We left school with this now ingrained assumption: That we were at the bottom of the hierarchy, that by our nature we were inferior, and that we could never escape our predestined and natural place in a world that was owned and managed by our superiors. Looking back, it troubles me the most that this was done to us by our fellow Scots; by men and women who daily made it their business to correct our Scots language – or, as they called it, our ‘bad English’ – and whose greatest ambition was to be thought of as British.
But how does one go about translating the theological equivalent of Donne’s “every man is a piece of the continent, a part of the main” to an angsty teenager in 2019? How is this shared with a youngster, the product of capitalistic and atomised personal nihilism and pervasive cultural pessimism? Nothing makes me fear for the future of faith more than the thought that an uncrossable chasm has opened between the generations of our grandparents and that of their grandchildren.
This “common man” was never in the original chronicles of the Scottish Wars of Independence. History was written by the elite for the benefit of the elite, it never had the common man and woman in mind – they were always unimportant. The medieval chroniclers went into lurid detail when describing the deaths of knights on the battlefield, they seldom mentioned the village women who were raped and murdered or the peasant farmers conscripted as archer fodder.
As Britain hastily cobbles together a black history of Britain the coming of the Windrush generation is being framed as an invitation. It was nothing of the sort. The British Empire was imploding. In order to offer a lifeline to its predominantly white imperial ruling caste in the colonies it granted citizenship to former subjects, not thinking that the native populations and the decedents of former African slaves would take up the freedom this citizenship offered with such relish.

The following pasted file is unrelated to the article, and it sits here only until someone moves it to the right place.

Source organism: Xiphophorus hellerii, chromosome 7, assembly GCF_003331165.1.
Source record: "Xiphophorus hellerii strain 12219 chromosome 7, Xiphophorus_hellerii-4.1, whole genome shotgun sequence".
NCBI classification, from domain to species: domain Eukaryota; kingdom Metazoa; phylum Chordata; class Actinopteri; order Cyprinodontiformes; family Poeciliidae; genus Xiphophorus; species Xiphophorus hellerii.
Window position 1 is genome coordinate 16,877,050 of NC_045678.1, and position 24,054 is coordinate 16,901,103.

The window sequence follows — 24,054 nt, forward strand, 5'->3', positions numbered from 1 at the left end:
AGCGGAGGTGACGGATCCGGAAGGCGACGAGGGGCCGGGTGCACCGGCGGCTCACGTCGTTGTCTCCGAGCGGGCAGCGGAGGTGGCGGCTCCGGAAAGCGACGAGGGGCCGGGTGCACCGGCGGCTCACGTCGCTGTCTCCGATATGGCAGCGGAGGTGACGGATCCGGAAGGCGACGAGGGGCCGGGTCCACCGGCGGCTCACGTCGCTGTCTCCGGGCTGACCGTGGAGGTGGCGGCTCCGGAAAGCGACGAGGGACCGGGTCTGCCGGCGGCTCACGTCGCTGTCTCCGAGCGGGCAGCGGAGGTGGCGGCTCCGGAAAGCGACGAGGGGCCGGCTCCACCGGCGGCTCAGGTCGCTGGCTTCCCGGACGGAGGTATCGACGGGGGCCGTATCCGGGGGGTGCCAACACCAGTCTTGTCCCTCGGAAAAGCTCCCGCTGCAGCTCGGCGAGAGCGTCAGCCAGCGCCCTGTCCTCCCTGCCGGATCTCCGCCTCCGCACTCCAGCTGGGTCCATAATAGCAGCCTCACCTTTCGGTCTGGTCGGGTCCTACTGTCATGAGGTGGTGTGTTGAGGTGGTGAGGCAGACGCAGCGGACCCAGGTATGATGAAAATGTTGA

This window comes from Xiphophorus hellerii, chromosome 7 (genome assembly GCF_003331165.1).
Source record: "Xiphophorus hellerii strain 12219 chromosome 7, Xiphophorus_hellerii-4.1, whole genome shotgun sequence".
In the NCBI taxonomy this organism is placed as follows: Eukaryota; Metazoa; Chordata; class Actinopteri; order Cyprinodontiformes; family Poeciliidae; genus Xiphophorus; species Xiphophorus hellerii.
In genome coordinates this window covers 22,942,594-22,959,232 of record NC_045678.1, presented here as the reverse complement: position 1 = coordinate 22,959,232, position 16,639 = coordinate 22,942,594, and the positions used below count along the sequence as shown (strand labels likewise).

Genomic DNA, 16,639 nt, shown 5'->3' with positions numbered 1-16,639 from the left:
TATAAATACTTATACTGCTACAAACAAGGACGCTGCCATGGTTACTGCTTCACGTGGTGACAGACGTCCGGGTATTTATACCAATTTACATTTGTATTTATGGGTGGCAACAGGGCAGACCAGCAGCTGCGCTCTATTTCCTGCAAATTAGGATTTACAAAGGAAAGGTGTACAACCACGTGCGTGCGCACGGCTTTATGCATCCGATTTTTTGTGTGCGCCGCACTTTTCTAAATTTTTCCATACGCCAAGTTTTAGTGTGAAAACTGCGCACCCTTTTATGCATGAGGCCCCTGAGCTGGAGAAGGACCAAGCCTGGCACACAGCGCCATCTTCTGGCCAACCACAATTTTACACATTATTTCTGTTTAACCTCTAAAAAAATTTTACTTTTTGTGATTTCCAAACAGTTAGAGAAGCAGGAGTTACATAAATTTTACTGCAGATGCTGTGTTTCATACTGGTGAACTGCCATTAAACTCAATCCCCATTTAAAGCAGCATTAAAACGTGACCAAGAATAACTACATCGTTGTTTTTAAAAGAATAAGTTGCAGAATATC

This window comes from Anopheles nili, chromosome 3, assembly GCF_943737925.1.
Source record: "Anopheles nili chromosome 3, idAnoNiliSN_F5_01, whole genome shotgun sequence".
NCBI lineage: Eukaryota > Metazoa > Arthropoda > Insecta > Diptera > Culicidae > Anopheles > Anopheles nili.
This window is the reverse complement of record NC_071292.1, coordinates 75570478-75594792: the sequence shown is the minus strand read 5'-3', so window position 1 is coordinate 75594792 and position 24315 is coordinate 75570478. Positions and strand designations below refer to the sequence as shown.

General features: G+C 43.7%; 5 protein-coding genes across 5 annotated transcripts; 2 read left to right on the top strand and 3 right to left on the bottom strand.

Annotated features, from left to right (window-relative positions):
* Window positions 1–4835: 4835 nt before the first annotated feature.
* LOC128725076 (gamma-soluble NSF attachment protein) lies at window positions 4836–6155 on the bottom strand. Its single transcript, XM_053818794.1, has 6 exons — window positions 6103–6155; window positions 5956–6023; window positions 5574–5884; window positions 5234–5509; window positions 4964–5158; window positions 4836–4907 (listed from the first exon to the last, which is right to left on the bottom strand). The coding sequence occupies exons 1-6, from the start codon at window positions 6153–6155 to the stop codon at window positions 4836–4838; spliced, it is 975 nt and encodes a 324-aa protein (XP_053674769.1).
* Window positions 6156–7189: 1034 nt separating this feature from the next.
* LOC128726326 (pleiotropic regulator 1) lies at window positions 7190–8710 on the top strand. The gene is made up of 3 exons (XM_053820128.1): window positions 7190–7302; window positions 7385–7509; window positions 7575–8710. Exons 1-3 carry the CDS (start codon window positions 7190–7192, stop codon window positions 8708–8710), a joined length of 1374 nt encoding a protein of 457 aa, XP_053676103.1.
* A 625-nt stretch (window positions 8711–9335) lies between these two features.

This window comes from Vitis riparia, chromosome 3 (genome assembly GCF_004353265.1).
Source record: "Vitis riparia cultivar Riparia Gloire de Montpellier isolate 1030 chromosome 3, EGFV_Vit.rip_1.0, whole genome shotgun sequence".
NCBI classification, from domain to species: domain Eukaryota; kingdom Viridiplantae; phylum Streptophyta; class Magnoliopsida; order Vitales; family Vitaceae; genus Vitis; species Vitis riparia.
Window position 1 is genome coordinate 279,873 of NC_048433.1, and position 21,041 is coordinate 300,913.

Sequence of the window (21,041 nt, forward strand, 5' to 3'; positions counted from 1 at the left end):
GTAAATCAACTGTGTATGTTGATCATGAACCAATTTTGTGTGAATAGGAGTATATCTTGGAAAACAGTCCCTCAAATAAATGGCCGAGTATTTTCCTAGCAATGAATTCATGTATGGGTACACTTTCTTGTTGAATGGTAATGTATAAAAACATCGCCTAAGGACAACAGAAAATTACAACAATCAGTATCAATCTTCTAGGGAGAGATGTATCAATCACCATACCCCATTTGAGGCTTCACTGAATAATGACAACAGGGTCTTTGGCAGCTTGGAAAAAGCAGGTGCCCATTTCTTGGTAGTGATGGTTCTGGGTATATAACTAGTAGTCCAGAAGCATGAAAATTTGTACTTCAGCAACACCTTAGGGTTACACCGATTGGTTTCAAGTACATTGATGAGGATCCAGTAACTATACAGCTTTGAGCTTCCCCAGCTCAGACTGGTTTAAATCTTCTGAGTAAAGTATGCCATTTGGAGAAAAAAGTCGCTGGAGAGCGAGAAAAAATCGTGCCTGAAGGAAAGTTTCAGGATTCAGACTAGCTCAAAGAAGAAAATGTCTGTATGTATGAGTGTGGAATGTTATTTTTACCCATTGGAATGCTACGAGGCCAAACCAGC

One response to this has been the creation of the “safe space,” a concept that routinely excites these right wing vloggers into apoplectic frothiness. What right, they ask, do these “snowflakes” have to a space of their own where they do not need to put up with our constant stream of vitriol and bile? They have presented the safe space as some sort of spatial free pass within the academy, the college, and the university, where the delicate can ride through towards graduation without anything they might find upsetting, offensive, or “triggering.”
Right across Scottish civil society institutions and people of influence were co-opted into supporting the union and using their influence to persuade others. Every major employer, banking and financial institutions, industrial giants, and colleges and universities was brought in on the game to campaign behind the scenes for the union at a social and cultural level.
Verbal abuse is violence, and can often be every bit as harmful as physical violence. It is important that we are clear on this point before we proceed. James Heappey, MP for Wells in Somerset, made the headlines for telling a Scottish schoolgirl to “fuck off back to Scotland.”
Robbed of our past we are limited in our understanding of how Scotland has become the property of the English state through Union, to be used to the sole benefit of the London government.